As used herein, the term "stringent conditions" refers to conditions which permit hybridization between polynucleotide sequences and the claimed polynucleotide sequences. Suitably stringent conditions can be defined by, for example, the concentrations of salt or formamide in the prehybridization and hybridization solutions, or by the hybridization temperature, and are well known in the art. In particular, stringency can be increased by reducing the concentration of salt, increasing the concentration of formamide, or raising the hybridization temperature.
For example, hybridization under high stringency conditions could occur in about 50% formamide at about 37° C. to 42° C. Hybridization could occur under reduced stringency conditions in about 35% to 25% formamide at about 30° C. to 35° C. In particular, hybridization could occur under high stringency conditions at 42° C. in 50% formamide, 5×SSPE, 0.3% SDS, and 200 μg/ml sheared and denatured salmon sperm DNA. Hybridization could occur under reduced stringency conditions as described above, but in 35% formamide at a reduced temperature of 35° C. The temperature range corresponding to a particular level of stringency can be further narrowed by calculating the purine to pyrimidine ratio of the nucleic acid of interest and adjusting the temperature accordingly. Variations on the above ranges and conditions are well known in the art.
The term "substantially purified," as used herein, refers to nucleic acid or amino acid sequences that are removed from their natural environment and are isolated or separated, and are at least about 60% free, preferably about 75% free, and most preferably about 90% free from other components with which they are naturally associated.
A "substitution," as used herein, refers to the replacement of one or more amino acids or nucleotides by different amino acids or nucleotides, respectively.
"Transformation," as defined herein, describes a process by which exogenous DNA enters and changes a recipient cell. Transformation may occur under natural or artificial conditions according to various methods well known in the art, and may rely on any known method for the insertion of foreign nucleic acid sequences into a prokaryotic or eukaryotic host cell. The method for transformation is selected based on the type of host cell being transformed and may include, but is not limited to, viral infection, electroporation, heat shock, lipofection, and particle bombardment. The term "transformed" cells includes stably transformed cells in which the inserted DNA is capable of replication either as an autonomously replicating plasmid or as part of the host chromosome, as well as transiently transformed cells which express the inserted DNA or RNA for limited periods of time.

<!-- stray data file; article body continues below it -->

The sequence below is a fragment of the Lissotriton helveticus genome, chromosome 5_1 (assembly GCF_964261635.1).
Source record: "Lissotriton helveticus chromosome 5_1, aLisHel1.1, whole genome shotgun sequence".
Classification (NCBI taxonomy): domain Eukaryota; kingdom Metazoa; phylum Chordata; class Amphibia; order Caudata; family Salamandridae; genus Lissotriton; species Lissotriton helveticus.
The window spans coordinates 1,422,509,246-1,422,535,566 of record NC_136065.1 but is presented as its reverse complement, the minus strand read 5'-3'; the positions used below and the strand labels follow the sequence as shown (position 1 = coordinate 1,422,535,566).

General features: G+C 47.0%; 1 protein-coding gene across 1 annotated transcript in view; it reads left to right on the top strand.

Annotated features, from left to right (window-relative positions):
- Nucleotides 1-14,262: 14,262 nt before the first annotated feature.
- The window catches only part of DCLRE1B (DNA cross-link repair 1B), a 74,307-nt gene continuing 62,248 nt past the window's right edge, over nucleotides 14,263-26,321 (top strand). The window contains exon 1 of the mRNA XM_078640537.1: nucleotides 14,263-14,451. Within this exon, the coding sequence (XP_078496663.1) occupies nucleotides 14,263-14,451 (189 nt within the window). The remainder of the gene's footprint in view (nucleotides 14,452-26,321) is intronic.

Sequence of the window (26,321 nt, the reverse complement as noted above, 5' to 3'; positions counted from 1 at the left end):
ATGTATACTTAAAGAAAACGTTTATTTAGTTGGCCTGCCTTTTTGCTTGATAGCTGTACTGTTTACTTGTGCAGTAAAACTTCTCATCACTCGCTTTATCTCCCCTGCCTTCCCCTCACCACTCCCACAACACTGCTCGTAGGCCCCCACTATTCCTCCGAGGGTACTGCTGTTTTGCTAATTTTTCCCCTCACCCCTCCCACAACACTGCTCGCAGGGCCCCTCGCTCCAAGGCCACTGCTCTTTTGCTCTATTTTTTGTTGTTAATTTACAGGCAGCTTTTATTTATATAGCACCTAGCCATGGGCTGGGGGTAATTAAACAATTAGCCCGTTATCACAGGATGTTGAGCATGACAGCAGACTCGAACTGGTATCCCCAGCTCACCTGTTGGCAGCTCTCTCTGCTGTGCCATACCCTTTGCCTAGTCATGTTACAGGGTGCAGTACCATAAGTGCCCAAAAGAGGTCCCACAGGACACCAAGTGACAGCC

A "variant" of PRASP, as used herein, refers to an amino acid sequence that is altered by one or more amino acids. The variant may have "conservative" changes, wherein a substituted amino acid has similar structural or chemical properties (e.g., replacement of leucine with isoleucine). More rarely, a variant may have "nonconservative" changes (e.g., replacement of glycine with tryptophan). Analogous minor variations may also include amino acid deletions or insertions, or both. Guidance in determining which amino acid residues may be substituted, inserted, or deleted without abolishing biological or immunological activity may be found using computer programs well known in the art, for example, DNASTAR software.
The invention is based on the discovery of a new human prostate-associated serine protease (PRASP), the polynucleotides encoding PRASP, and the use of these compositions for the diagnosis, treatment, or prevention of reproductive disorders and cancer.
Nucleic acids encoding the PRASP of the present invention were first identified in Incyte Clone 2723646 from the lung tumor cDNA library (LUNGTUT10) using a computer search for amino acid sequence alignments. A consensus sequence, SEQ ID NO:2, was derived from the following overlapping and/or extended nucleic acid sequences: Incyte Clones 964204 (BRSTNOT05), 1685649 (PROSNOT15), and 2723646 (LUNGTUT10).